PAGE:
Denali National Park
Denali National Park covers over 6 million acres near Denali Park, Alaska. You can go hiking on the trails that are usually shorter than 2 miles near the visitors center. You can also make your own trails through the wilderness. One trail that you might hike is the Triple Lakes Trail that crosses over two bridges and has stunning views of three rivers. The park’s shuttle makes it easy to reach most trailheads. You can also go cycling on the 92 miles of roads running through this park. About 1,100 people annually try to climb Mount Denali, which is the highest peak in North America, while others love to climb at Ruth Gorge. Whatever you do, be sure to bring your camera along to capture wildlife and landscape images.
Wrangell - St. Elias National Park
Wrangell - St. Elias National Park near Copper Center, Alaska, is the largest national park in America. Perhaps the best way to make the most of your time at this park covering over 13.2 million acres is to divide it into various sections. Start your visit at the Copper Creek Visitor Center complex by watching the film about the park at the theater, visiting the heritage complex to learn more about this area’s culture, and attending short ranger hikes. Then, head to the McCarthy Road and Kennecott Area to go hiking along McCarthy Creek and the former Jumbo and Bonanza mines' sites. Especially in the spring and fall, the creek can be a fantastic place to spot moose at sunrise and sunset. Next, head to the Nabesna Road Area to go snowmobiling and off-roading, depending on the weather. This national park contains the largest number of Dall mountain sheep in the world. End your visit in the Yakutat Coastal area where you can hike on beaches, float on the rivers, go fishing, and view glaciers.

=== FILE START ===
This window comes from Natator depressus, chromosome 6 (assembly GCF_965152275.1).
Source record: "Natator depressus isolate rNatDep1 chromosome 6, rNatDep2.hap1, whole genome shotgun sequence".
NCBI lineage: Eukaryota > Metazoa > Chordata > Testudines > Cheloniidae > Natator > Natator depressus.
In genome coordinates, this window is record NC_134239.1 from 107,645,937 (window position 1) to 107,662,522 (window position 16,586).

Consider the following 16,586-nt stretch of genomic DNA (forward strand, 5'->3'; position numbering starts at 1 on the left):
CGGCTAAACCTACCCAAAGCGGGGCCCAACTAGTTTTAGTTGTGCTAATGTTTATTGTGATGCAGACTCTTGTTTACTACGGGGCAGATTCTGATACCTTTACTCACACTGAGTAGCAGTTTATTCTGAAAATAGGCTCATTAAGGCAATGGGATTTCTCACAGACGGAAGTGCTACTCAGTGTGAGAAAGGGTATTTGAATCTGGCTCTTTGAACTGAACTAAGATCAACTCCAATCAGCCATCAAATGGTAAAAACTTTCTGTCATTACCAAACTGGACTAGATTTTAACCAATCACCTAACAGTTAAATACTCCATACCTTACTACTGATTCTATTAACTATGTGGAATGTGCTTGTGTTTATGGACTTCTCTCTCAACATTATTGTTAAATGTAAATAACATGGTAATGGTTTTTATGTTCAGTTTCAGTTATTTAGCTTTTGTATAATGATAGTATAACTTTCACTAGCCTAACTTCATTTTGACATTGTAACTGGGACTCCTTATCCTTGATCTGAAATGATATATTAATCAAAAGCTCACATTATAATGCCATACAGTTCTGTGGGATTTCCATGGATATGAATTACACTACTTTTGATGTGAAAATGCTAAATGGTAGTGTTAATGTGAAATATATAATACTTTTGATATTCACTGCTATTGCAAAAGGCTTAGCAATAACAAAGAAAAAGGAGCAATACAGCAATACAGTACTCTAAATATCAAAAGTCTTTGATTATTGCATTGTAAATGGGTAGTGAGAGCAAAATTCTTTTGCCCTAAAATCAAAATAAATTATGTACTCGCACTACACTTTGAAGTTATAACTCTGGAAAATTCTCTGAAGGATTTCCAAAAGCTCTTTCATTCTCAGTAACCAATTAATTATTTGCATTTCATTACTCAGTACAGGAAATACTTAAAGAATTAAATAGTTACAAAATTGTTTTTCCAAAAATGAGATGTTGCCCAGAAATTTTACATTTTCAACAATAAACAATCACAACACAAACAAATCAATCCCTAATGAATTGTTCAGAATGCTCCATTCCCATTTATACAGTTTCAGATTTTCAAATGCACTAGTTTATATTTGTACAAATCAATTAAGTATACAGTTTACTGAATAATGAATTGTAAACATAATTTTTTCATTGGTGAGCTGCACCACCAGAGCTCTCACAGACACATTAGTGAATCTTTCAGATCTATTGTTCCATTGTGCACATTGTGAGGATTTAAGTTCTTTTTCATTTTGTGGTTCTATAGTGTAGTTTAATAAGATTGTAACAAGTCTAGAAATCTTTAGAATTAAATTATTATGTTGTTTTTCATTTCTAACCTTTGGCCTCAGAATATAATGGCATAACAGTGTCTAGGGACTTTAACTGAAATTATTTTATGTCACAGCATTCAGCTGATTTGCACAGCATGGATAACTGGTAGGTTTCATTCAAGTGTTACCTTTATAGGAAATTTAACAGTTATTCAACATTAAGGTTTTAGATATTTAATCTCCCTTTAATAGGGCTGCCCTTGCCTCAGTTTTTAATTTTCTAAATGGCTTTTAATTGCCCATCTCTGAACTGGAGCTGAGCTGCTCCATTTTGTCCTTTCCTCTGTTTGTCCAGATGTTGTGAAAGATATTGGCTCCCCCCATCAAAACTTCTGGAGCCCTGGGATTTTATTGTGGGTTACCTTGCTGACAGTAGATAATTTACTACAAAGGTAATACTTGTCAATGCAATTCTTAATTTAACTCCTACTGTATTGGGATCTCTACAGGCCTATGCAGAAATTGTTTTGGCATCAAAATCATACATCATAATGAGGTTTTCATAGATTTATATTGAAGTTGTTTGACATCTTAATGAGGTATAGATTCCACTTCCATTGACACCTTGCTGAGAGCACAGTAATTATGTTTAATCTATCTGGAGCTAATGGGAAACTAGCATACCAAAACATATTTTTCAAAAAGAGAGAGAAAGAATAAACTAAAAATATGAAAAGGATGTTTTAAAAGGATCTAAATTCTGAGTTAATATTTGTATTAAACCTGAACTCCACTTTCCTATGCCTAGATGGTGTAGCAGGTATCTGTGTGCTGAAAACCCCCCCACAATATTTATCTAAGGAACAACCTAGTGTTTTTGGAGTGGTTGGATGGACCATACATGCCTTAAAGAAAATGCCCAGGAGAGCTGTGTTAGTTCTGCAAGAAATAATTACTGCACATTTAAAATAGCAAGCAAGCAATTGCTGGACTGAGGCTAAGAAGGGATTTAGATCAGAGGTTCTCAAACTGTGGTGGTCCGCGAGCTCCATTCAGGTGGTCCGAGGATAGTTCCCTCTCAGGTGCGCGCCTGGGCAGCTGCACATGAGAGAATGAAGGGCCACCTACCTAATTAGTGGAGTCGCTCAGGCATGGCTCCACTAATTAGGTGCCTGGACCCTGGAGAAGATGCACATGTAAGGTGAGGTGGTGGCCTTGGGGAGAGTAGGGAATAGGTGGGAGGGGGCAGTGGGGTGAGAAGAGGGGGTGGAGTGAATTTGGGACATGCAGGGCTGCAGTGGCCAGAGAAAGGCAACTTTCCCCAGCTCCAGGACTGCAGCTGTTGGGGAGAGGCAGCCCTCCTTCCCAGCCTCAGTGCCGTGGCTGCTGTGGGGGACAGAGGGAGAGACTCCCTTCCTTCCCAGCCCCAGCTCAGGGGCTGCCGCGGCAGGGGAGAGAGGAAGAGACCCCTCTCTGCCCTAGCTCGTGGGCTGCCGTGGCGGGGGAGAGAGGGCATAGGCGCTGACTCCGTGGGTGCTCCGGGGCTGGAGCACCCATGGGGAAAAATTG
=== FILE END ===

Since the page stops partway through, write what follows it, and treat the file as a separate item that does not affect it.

Glacier Bay National Park
Glacier Bay National Park on the Inside Passageway is near Gustavus, Alaska. UNESCO protects its 3.3 million acres as a World Heritage Site and as a biosphere reserve. You can find many things to do in this park. Consider going on hikes where moose, coyotes, loons, and river otters may be your closest companions. Stop to visit the Huna Tribal House, where you can learn about the Huna Tlingit's culture. You may also want to go rafting, kayaking, or fishing at Bartlett Cove. Make the most of your time at this national park by going on short hikes with a park ranger.